Ellie Challis is the youngest member of the ParalympicsGB squad in Tokyo and proved that experience isn’t everything as she claimed a silver medal at the Tokyo Aquatics Centre.

The 17-year-old set a new personal best in the final of the women’s 50m backstroke S3, in 55.11, to take the silver behind Italy’s Arjola Trimi.

And while some might have been overawed at competing on the biggest stage for the first time, Challis relished the occasion.

She said: “I like being the youngest. I’m the youngest, the lowest class, it’s been fun and there’s no pressure on me. So I enjoy every moment, get on with everyone. The whole experience has been great, the Village has been massive – walking into it it’s like a little town.

“I just wanted to enjoy it, smile and have fun with it. Same with this morning, being a middle lane can cause pressure, but I just enjoyed it.

“This whole extra year definitely has benefited me. I’m so glad I’ve had it. I’m a year older, have been training in Manchester, I’ve got amazing coaches and I didn’t really expect anything, making my international debut at 15, and then making my Paralympic debut at 17 was quite a shock.

“I always said Tokyo was the goal, but you never know. Everyone told me Paris, to make it here at 17 was a really happy moment, let alone go home with a silver medal.”

Challis followed Louise Fiddes in winning silver, with the 20-year-old doing so in the 100m breaststroke SB14.

Louise Fiddes won the silver medal in the 100m breaststroke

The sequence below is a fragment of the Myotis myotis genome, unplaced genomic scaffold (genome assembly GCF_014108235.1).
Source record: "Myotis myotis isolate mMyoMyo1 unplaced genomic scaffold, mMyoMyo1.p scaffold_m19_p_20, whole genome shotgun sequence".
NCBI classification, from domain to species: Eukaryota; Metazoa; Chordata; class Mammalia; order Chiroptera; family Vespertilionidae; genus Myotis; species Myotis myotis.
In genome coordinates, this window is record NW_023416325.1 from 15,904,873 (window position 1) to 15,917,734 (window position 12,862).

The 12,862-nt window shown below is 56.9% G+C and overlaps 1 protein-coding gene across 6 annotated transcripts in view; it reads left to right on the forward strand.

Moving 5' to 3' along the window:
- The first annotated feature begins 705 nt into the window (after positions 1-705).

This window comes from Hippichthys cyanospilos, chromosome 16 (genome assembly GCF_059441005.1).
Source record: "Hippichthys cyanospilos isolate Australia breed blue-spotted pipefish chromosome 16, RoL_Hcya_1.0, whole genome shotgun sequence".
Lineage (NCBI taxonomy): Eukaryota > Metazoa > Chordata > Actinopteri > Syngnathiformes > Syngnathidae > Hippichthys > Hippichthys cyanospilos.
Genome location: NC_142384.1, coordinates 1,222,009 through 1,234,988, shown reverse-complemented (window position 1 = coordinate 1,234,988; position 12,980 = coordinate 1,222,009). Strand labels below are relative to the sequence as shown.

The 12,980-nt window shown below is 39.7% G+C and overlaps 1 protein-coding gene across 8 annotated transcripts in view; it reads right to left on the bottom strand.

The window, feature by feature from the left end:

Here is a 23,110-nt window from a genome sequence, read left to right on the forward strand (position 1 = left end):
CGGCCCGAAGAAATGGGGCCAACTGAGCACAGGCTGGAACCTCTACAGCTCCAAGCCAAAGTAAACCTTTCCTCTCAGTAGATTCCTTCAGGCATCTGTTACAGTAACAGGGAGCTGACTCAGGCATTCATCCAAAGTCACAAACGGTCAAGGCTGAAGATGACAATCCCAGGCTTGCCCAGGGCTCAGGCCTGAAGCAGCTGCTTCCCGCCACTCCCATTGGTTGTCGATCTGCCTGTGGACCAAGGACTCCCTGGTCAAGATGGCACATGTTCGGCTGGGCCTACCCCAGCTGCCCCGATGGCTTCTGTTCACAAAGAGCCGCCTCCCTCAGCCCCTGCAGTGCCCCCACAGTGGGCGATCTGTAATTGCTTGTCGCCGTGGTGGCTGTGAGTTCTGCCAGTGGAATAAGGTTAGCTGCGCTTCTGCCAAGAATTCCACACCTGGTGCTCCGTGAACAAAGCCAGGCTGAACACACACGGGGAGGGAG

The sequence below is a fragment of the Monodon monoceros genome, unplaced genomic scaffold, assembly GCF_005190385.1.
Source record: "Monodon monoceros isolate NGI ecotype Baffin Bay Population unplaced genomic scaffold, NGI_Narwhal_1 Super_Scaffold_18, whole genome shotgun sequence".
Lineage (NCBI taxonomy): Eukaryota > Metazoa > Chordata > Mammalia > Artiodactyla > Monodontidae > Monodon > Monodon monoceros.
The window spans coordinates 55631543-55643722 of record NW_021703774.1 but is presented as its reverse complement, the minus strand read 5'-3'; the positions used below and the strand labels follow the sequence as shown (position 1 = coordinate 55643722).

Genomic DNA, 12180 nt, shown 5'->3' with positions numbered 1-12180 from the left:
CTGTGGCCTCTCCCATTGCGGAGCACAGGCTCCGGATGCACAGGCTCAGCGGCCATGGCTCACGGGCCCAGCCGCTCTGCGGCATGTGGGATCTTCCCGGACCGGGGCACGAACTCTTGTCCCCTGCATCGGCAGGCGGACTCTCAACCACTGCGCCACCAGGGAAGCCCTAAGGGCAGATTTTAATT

It had been a tough debut Games for Fiddes up to this point, narrowly missing out on medals in the 200m freestyle and the 100m butterfly, so she was thrilled to get onto the podium at last.

She said: “A few months out for lockdown restrictions, I did what everyone else did, I put a paddling pool up in the garden, attached a bungee to the tree to try and swim. But it has been so difficult to get in the pool, I have been getting more injuries and it is just so many small little things.

“So my times have not been as good and I’ve not been recovering as well. It has been a tough year but after swimming badly in my other events, I am just so motivated now for Paris. But I am so pleased I managed to get a medal here.”

Scott Quin had started the medal rush in the pool on Sunday as he took bronze in the men’s 100m breaststroke SB14.

Quin has had to deal with his fair share of challenges since arriving in Japan, with his dad diagnosed with cancer and his grandmother in hospital back home.

And while there was disappointment at the time he swam, touching home in 1:05.91, Quin was still able to appreciate what he had achieved.

He said: “I am gutted and not getting a personal best hurts me the most but at the end of the day, five years ago I came away with a silver and now I have a bronze.

“It puts life into perspective and I am so humble to race here.”

Elsewhere Hannah Russell could not add to the gold medal she won earlier this week as she finished sixth in the women’s 50m freestyle S13, while ParalympicsGB’s women’s 4x100 freestyle 34-point relay team were disqualified for an illegal changeover after initially finishing fourth.

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